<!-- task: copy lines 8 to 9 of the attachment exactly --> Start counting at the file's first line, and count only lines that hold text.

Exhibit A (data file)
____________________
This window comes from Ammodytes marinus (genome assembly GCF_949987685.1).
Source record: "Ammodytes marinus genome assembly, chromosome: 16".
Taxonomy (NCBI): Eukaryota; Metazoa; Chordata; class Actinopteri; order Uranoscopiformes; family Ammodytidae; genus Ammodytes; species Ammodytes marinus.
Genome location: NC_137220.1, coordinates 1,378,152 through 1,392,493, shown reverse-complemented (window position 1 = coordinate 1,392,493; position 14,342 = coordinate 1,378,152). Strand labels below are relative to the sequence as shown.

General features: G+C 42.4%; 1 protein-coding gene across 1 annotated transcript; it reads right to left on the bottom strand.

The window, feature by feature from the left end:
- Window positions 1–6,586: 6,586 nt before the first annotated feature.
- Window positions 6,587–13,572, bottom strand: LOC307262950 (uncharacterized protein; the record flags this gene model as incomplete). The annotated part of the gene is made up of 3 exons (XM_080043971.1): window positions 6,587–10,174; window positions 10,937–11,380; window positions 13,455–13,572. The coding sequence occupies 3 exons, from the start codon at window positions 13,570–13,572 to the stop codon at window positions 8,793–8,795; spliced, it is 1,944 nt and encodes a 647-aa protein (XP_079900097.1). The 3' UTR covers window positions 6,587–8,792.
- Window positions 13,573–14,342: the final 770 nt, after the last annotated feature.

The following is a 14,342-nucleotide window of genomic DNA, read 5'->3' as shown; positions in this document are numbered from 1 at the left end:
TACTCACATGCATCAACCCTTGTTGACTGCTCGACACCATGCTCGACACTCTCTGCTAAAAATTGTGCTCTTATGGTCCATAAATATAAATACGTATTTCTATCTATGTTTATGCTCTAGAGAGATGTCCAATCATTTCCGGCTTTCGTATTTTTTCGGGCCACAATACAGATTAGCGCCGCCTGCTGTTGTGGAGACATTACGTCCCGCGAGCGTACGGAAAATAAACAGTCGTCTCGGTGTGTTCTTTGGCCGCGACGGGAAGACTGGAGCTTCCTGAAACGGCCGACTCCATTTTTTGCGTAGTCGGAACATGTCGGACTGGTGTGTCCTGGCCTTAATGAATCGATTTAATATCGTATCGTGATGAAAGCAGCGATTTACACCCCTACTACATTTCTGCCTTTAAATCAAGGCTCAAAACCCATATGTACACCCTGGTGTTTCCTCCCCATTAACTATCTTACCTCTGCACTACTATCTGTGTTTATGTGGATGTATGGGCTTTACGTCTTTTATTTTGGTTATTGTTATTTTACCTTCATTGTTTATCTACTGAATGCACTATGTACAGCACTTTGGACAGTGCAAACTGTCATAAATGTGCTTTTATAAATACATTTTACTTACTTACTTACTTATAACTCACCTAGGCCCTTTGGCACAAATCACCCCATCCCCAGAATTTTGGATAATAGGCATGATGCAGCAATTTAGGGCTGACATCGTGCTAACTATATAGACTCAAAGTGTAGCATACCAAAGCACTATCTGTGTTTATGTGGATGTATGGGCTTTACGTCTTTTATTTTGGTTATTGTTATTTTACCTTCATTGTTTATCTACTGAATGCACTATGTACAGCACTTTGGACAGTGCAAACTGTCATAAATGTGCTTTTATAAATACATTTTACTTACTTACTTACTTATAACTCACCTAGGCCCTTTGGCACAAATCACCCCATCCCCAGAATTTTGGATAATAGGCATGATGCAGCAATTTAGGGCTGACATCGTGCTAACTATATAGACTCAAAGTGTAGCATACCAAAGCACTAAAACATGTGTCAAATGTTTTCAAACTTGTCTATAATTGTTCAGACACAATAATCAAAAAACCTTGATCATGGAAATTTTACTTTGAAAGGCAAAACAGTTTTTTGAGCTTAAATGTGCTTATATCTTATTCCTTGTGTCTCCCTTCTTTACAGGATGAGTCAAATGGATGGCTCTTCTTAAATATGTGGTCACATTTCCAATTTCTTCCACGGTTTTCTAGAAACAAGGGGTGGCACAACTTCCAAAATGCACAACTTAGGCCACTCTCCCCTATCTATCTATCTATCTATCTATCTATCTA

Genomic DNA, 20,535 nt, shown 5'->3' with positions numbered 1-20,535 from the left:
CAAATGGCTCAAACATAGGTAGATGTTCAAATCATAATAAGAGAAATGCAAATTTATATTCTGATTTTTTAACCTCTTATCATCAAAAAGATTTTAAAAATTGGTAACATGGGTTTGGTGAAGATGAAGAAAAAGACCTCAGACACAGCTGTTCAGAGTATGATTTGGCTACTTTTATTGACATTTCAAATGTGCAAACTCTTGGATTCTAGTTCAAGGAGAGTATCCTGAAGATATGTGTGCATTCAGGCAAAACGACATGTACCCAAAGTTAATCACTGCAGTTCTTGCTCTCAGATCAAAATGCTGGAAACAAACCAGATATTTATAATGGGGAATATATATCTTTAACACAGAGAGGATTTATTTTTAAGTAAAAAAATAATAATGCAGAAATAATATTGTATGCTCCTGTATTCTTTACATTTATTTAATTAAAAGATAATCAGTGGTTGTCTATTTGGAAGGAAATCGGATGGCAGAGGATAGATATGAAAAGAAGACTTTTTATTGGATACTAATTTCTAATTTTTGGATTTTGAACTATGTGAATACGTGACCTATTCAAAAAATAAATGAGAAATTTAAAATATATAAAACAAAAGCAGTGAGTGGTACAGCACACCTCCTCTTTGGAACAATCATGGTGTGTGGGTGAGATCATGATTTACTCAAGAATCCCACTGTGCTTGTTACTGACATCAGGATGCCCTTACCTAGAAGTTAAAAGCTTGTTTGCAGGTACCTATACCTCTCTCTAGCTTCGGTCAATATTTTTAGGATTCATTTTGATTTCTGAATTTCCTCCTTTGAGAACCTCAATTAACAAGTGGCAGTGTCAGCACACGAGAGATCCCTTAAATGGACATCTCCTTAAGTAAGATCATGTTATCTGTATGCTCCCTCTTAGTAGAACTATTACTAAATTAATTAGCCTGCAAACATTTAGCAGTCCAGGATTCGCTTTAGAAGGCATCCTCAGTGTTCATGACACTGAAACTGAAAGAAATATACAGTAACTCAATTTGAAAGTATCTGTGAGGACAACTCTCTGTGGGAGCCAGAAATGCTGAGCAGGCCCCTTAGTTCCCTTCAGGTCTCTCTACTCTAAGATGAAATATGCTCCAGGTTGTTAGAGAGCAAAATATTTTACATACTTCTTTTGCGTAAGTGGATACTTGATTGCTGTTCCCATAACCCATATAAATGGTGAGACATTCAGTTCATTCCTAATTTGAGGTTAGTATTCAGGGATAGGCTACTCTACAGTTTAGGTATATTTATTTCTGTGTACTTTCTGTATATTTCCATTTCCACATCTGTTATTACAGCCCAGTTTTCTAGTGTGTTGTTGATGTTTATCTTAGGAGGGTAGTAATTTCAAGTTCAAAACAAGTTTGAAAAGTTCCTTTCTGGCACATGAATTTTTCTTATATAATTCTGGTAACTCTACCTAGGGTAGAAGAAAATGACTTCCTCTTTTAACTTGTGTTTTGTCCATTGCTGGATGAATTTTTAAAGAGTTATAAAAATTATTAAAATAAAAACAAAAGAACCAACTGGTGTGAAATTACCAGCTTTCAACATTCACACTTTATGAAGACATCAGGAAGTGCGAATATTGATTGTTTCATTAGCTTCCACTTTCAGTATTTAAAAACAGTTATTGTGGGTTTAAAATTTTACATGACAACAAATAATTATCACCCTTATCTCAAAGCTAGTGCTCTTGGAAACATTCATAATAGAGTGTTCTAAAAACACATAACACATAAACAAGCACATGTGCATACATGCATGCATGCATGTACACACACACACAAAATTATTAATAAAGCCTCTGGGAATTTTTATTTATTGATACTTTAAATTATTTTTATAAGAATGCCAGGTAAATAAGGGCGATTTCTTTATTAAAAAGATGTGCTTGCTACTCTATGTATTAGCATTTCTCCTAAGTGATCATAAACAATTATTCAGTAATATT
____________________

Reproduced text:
- Window positions 6,587–13,572, bottom strand: LOC307262950 (uncharacterized protein; the record flags this gene model as incomplete). The annotated part of the gene is made up of 3 exons (XM_080043971.1): window positions 6,587–10,174; window positions 10,937–11,380; window positions 13,455–13,572. The coding sequence occupies 3 exons, from the start codon at window positions 13,570–13,572 to the stop codon at window positions 8,793–8,795; spliced, it is 1,944 nt and encodes a 647-aa protein (XP_079900097.1). The 3' UTR covers window positions 6,587–8,792.
- Window positions 13,573–14,342: the final 770 nt, after the last annotated feature.